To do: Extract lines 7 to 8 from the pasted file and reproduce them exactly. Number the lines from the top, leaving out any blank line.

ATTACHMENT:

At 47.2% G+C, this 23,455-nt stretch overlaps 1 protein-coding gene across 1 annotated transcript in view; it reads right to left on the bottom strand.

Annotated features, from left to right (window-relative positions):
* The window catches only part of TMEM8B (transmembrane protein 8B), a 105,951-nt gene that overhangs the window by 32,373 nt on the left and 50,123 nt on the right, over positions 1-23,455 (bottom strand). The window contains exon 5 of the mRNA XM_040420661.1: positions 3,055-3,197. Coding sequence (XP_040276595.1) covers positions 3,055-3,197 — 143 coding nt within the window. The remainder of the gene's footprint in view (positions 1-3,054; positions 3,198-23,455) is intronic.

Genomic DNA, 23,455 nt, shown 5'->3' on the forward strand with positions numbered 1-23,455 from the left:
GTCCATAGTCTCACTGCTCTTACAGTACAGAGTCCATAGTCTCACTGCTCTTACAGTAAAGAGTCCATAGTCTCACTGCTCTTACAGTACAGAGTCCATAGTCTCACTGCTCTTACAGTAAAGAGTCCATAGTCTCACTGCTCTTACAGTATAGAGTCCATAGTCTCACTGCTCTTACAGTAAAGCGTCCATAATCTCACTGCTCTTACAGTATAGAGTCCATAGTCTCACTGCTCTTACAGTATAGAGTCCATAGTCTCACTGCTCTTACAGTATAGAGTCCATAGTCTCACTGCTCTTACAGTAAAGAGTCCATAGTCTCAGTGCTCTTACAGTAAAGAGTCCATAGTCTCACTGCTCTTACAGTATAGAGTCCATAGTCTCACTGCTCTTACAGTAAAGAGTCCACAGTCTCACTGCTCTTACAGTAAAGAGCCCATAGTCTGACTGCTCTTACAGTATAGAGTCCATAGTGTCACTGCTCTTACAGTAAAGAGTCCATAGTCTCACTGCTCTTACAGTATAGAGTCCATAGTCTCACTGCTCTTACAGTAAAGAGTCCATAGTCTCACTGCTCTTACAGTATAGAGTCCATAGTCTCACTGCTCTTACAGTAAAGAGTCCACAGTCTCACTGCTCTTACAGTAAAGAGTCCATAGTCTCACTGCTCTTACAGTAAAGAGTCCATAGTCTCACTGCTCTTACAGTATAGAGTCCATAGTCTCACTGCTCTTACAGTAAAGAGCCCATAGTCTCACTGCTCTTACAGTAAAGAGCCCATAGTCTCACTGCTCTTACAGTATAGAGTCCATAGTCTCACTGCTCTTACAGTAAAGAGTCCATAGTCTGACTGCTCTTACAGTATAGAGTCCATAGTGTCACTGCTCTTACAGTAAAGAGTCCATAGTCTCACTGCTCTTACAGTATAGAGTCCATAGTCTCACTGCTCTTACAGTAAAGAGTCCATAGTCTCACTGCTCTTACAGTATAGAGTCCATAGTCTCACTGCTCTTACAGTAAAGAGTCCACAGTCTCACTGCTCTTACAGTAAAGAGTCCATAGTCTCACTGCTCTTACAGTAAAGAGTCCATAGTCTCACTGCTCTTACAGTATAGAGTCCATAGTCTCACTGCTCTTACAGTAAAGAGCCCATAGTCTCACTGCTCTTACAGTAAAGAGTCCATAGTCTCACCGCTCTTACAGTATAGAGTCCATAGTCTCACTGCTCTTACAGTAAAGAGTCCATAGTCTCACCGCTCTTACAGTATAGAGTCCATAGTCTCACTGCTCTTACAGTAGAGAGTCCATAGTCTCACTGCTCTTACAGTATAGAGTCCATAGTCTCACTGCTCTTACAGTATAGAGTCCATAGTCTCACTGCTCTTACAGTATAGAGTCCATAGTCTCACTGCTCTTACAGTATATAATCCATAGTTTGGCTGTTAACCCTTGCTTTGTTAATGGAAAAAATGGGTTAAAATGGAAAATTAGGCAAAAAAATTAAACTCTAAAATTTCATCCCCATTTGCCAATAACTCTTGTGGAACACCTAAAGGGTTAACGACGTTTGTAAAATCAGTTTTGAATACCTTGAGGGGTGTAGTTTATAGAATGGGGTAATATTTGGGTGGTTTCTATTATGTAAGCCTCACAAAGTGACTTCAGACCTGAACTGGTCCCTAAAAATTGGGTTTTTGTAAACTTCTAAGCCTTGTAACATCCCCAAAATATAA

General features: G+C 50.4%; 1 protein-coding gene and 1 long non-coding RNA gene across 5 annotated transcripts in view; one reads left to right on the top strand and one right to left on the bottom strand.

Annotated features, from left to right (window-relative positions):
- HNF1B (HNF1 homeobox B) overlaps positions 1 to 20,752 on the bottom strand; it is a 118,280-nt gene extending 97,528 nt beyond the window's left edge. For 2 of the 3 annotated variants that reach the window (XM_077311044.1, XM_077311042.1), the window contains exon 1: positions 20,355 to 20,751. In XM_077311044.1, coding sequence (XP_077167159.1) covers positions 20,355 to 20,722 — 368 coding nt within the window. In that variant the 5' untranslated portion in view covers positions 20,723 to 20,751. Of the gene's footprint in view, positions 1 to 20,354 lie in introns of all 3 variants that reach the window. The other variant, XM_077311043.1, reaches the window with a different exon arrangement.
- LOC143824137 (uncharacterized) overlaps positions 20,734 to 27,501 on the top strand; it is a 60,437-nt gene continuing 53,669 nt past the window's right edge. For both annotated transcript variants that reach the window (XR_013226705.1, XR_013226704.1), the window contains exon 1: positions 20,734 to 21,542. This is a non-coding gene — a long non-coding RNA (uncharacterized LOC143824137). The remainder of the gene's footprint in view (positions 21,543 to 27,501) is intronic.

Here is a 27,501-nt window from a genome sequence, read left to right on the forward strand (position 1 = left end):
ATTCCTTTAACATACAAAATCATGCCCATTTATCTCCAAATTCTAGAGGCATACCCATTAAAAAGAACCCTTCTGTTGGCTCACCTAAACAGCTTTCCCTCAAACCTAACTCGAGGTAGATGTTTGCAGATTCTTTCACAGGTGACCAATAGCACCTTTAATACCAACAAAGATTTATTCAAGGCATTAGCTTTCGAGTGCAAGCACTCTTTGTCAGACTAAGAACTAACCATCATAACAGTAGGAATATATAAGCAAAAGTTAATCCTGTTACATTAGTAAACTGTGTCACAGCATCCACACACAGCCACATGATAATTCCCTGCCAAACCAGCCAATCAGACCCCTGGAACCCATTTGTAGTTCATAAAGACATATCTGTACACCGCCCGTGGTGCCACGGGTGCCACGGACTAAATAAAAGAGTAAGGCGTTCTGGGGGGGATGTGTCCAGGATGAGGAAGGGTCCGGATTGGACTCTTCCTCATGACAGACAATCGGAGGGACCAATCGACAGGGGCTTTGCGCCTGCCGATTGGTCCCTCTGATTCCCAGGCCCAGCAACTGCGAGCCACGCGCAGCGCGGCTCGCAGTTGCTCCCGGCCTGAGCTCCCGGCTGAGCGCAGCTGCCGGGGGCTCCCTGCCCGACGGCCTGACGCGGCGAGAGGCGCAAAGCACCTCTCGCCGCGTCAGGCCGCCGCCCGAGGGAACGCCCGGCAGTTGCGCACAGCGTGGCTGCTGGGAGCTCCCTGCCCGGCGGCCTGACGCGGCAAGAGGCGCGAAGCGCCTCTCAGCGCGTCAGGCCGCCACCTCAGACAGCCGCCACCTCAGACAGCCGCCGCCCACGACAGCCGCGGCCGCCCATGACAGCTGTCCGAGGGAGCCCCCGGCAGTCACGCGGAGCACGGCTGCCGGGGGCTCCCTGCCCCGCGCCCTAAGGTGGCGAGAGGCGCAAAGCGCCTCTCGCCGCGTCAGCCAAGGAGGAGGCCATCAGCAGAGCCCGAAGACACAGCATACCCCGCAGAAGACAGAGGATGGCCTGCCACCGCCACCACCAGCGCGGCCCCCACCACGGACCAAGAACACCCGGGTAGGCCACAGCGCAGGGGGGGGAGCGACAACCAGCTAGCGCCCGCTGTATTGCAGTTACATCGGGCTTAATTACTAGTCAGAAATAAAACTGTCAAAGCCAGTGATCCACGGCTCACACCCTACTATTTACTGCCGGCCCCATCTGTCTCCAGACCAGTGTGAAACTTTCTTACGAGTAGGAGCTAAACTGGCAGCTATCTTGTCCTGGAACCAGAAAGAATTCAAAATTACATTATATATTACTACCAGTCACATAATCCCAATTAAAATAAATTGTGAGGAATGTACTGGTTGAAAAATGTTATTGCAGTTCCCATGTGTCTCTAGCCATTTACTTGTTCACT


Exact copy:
Annotated features, from left to right (window-relative positions):
- HNF1B (HNF1 homeobox B) overlaps positions 1 to 20,752 on the bottom strand; it is a 118,280-nt gene extending 97,528 nt beyond the window's left edge. For 2 of the 3 annotated variants that reach the window (XM_077311044.1, XM_077311042.1), the window contains exon 1: positions 20,355 to 20,751. In XM_077311044.1, coding sequence (XP_077167159.1) covers positions 20,355 to 20,722 — 368 coding nt within the window. In that variant the 5' untranslated portion in view covers positions 20,723 to 20,751. Of the gene's footprint in view, positions 1 to 20,354 lie in introns of all 3 variants that reach the window. The other variant, XM_077311043.1, reaches the window with a different exon arrangement.